Mayor: Human resources director is needed
Since coming into office, Dunkirk Mayor Willie Rosas has noticed one set of duties absent from city hall — human resources. Rosas recently told the OBSERVER of the need for the creation of a full-time human resources director.
“The current system is inefficient. Since I came into office, I realized a human resources position was missing. The personnel director is good at what he does, benefits disbursements, but he is not a human resources director, which we desperately need. That’s a problem. We’re the only municipality I know of without an HR department,” he said.
The matter was proposed last month as a City Charter change in Resolution 96. The full-time position, which would make $60,000 plus benefits, was tabled for a public hearing at the most recent Common Council meeting.
At the public hearing, resident Nancy Renckens said, “I don’t see the need for it. It’s going to be one of the highest paid positions in the city. … I would like you to rethink it and get more information.”
Several others who spoke agreed with Renckens including Danny McGill, who added he believes any charter change should be brought to the public for a vote.
Previously it was suggested Chautauqua County take on these duties for the city in a shared service agreement. The city reached out to the county and found that to not be an option. Attorney Richard Morrisroe read an email from the county citing a lack of resources to take on the task.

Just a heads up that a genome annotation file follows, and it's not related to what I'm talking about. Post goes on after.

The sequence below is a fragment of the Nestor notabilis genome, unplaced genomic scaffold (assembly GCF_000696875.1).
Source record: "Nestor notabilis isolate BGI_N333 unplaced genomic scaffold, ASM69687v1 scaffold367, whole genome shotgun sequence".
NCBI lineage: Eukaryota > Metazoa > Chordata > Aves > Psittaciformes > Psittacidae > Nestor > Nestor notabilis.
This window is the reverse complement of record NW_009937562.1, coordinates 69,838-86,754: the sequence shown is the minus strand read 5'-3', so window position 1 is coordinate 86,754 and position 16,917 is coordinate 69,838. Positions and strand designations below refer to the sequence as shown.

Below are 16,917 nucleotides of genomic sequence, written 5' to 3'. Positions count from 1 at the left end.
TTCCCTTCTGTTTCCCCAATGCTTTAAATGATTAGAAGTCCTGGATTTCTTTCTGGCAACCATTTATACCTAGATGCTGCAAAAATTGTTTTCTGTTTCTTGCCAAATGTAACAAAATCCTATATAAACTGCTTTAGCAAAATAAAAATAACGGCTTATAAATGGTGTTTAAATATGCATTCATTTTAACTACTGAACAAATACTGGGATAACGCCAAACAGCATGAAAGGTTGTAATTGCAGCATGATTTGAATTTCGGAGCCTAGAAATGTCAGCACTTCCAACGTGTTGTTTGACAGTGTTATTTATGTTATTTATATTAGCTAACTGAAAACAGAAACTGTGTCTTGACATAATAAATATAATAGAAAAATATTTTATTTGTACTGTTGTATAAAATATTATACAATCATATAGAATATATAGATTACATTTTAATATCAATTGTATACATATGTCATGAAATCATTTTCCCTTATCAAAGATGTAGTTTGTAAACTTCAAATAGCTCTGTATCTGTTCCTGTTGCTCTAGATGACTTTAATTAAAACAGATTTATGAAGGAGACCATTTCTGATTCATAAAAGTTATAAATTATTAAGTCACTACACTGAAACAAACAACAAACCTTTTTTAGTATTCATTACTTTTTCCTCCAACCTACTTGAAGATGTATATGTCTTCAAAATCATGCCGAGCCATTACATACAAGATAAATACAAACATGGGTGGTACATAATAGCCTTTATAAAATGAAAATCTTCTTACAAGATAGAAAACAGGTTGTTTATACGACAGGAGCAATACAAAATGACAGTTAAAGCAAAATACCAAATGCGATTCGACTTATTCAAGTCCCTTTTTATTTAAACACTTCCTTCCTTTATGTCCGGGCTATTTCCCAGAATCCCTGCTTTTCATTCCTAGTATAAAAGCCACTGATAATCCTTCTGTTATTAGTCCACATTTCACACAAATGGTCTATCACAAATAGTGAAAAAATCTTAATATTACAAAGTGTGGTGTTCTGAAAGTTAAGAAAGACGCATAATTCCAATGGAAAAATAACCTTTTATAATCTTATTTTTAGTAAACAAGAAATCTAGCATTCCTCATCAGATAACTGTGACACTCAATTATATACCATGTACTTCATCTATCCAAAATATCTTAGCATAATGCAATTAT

Morrisroe also addressed the question of whether this change would require a public referendum. He explained it does not because positions are not being reduced.
Rosas noted the HR position was budgeted for in his 2018 budget proposal. The position would handle duties like training and developing policies and procedures.
The mayor also pointed out it will cost more to contract out the position, as well as the potential for this position to save the city money on lawsuits.
“It was good to see all the people come out and speak about this. I understand where they’re coming from because I felt that way before I became mayor. We need human resources. We don’t have that now. I have alerted the council since I came into office of the potential liability. I have seen routine incidents and complaints come in daily that are not handled the way they should be, in my opinion,” he said. “We have many big departments and we need an HR director who knows what they’re doing because the city if losing out monetarily.”
After the public’s comments on Resolution 96 and Resolution 97 to realign the personnel director’s duties to the current reality, the council left the measures on the table.
There will be an opportunity to take them off the table at Monday’s meeting at 5:30 p.m. in city hall.